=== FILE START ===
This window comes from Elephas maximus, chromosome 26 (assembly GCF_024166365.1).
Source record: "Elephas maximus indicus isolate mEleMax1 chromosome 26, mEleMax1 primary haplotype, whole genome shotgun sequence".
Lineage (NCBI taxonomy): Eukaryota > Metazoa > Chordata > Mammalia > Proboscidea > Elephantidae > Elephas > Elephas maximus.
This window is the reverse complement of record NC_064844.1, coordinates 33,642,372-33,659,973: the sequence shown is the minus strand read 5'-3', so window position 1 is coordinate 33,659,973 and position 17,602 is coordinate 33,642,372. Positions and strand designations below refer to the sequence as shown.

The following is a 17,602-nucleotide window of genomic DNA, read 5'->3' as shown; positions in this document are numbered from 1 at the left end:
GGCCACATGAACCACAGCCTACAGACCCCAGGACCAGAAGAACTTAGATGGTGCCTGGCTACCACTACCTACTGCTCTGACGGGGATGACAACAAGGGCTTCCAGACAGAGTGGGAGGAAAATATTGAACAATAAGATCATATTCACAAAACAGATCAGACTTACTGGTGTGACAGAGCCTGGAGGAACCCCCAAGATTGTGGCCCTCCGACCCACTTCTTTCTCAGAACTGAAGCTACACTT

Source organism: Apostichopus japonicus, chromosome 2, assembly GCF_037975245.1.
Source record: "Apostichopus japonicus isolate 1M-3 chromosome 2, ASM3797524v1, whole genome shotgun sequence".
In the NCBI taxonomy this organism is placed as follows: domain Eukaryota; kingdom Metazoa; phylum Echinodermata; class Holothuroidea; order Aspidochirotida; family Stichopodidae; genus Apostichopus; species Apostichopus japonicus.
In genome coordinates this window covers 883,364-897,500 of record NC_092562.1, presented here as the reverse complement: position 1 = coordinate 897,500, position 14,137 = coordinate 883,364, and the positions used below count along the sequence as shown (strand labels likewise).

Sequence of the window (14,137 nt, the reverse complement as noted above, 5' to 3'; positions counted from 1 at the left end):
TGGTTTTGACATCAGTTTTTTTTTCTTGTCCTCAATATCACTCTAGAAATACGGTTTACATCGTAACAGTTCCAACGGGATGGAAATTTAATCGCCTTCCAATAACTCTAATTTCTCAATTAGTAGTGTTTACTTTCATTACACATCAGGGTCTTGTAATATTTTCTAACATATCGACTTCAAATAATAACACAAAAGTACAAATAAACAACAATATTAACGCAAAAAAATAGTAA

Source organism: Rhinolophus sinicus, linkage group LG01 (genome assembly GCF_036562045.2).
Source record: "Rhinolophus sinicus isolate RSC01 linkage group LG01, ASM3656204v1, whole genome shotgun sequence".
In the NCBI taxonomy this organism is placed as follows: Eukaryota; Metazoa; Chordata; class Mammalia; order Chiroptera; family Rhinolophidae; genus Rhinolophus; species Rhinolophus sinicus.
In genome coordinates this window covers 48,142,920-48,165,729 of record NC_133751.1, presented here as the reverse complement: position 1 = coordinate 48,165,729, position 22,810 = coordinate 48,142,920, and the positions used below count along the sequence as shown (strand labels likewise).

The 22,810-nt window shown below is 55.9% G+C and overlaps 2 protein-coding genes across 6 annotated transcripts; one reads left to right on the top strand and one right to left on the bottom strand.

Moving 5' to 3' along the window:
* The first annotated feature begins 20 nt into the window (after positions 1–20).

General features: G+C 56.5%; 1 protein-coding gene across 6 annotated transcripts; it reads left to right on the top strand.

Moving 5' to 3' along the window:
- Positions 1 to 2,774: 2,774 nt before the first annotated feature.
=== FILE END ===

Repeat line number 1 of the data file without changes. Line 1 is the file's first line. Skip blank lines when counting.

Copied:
This window comes from Elephas maximus, chromosome 26 (assembly GCF_024166365.1).